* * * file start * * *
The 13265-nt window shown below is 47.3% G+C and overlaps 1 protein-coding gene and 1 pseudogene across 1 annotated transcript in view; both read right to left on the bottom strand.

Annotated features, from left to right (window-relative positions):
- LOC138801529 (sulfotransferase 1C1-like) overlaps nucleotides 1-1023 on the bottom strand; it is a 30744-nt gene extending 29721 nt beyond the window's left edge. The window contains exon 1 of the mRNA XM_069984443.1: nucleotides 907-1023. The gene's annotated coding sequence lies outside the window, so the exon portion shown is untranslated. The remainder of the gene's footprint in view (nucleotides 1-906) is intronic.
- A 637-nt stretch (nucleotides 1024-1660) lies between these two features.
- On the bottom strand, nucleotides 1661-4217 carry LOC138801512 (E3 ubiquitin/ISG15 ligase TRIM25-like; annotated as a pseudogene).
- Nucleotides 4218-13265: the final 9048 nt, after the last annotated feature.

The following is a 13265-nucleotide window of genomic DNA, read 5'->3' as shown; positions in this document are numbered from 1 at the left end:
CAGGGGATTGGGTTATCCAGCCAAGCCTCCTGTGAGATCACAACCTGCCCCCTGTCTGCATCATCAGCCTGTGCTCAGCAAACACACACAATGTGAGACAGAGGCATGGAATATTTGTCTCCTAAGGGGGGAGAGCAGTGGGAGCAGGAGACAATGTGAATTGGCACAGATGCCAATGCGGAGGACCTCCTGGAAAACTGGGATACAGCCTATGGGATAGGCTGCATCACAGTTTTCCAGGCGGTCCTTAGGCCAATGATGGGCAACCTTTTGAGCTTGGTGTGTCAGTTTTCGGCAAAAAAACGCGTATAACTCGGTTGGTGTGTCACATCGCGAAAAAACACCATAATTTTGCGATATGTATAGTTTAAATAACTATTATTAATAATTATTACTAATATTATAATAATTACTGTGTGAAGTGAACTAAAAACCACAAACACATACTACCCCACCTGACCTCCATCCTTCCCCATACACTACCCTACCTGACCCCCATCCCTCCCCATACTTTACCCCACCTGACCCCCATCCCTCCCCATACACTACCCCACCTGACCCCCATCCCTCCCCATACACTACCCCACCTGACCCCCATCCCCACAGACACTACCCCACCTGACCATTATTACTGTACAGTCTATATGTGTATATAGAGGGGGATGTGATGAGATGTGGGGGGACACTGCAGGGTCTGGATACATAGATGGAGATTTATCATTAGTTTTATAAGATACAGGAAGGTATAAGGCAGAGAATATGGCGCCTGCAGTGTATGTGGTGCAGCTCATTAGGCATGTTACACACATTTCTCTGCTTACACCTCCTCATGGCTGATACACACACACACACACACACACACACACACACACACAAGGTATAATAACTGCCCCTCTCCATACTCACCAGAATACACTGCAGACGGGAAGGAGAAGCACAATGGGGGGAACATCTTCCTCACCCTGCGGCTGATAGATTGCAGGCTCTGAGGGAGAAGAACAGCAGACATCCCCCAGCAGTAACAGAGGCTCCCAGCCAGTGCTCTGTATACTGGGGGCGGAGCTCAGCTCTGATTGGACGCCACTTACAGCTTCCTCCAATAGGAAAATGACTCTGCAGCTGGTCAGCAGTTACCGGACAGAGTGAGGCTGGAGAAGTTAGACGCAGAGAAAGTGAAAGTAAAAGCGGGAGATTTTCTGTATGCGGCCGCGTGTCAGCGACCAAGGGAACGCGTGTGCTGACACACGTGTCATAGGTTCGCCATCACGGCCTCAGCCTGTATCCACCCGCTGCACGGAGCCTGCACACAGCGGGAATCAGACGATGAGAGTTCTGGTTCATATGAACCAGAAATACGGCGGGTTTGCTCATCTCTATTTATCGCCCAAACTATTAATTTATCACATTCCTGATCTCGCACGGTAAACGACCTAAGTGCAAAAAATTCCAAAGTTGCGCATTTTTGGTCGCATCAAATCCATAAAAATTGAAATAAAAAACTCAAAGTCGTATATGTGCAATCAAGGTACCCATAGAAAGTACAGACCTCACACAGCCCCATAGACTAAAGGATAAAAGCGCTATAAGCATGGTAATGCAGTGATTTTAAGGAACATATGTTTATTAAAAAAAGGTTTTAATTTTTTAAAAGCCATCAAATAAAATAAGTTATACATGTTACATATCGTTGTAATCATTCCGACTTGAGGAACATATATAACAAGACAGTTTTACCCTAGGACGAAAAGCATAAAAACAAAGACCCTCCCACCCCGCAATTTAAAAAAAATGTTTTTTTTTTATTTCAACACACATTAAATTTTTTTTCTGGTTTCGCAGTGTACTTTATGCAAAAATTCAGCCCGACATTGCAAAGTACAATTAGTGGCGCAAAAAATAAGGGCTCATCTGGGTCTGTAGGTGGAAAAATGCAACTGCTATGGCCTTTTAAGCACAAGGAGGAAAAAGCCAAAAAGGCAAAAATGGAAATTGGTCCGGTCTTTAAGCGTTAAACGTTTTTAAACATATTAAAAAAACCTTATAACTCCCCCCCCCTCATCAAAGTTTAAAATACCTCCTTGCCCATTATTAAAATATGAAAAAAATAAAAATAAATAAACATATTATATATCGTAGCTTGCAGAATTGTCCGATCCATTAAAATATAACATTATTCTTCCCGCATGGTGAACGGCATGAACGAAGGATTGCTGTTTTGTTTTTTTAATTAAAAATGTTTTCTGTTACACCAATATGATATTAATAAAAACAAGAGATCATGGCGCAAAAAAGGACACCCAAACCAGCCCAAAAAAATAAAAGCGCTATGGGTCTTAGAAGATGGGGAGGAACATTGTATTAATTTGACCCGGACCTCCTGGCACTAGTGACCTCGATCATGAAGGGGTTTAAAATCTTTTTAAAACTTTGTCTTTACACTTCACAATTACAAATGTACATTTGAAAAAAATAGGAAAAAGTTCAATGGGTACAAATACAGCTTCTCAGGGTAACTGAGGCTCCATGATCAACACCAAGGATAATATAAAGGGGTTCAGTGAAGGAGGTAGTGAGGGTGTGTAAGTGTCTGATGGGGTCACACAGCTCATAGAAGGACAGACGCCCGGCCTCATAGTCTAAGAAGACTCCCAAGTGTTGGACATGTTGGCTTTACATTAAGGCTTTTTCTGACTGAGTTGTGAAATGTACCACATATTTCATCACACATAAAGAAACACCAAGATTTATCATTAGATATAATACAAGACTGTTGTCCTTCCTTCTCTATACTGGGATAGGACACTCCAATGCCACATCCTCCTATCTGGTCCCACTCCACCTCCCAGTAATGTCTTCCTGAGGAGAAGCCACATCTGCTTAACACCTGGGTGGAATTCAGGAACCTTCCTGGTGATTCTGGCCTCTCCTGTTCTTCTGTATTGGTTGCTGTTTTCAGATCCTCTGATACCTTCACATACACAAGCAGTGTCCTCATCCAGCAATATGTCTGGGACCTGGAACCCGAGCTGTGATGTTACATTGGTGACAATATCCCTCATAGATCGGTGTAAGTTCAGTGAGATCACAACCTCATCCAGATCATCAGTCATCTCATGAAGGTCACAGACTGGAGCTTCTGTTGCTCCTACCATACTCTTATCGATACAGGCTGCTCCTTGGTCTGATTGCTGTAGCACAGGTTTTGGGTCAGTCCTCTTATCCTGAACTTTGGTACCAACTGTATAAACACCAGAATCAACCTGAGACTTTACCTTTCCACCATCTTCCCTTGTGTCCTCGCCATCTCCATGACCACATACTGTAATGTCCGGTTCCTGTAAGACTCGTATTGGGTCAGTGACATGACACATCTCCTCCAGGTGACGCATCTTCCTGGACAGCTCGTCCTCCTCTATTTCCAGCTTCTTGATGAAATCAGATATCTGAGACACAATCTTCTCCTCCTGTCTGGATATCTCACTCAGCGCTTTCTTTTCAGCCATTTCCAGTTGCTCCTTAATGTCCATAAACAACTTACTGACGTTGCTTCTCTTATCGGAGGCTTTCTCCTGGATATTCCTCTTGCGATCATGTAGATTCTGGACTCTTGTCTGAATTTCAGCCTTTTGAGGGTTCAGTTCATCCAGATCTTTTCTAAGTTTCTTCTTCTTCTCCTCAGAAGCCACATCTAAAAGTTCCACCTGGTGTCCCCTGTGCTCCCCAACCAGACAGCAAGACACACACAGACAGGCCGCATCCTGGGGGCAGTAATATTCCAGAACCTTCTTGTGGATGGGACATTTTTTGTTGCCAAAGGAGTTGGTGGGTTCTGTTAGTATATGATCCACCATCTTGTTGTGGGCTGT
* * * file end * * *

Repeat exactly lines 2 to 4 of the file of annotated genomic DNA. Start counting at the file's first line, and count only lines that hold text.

Annotated features, from left to right (window-relative positions):
- LOC138801529 (sulfotransferase 1C1-like) overlaps nucleotides 1-1023 on the bottom strand; it is a 30744-nt gene extending 29721 nt beyond the window's left edge. The window contains exon 1 of the mRNA XM_069984443.1: nucleotides 907-1023. The gene's annotated coding sequence lies outside the window, so the exon portion shown is untranslated. The remainder of the gene's footprint in view (nucleotides 1-906) is intronic.
- A 637-nt stretch (nucleotides 1024-1660) lies between these two features.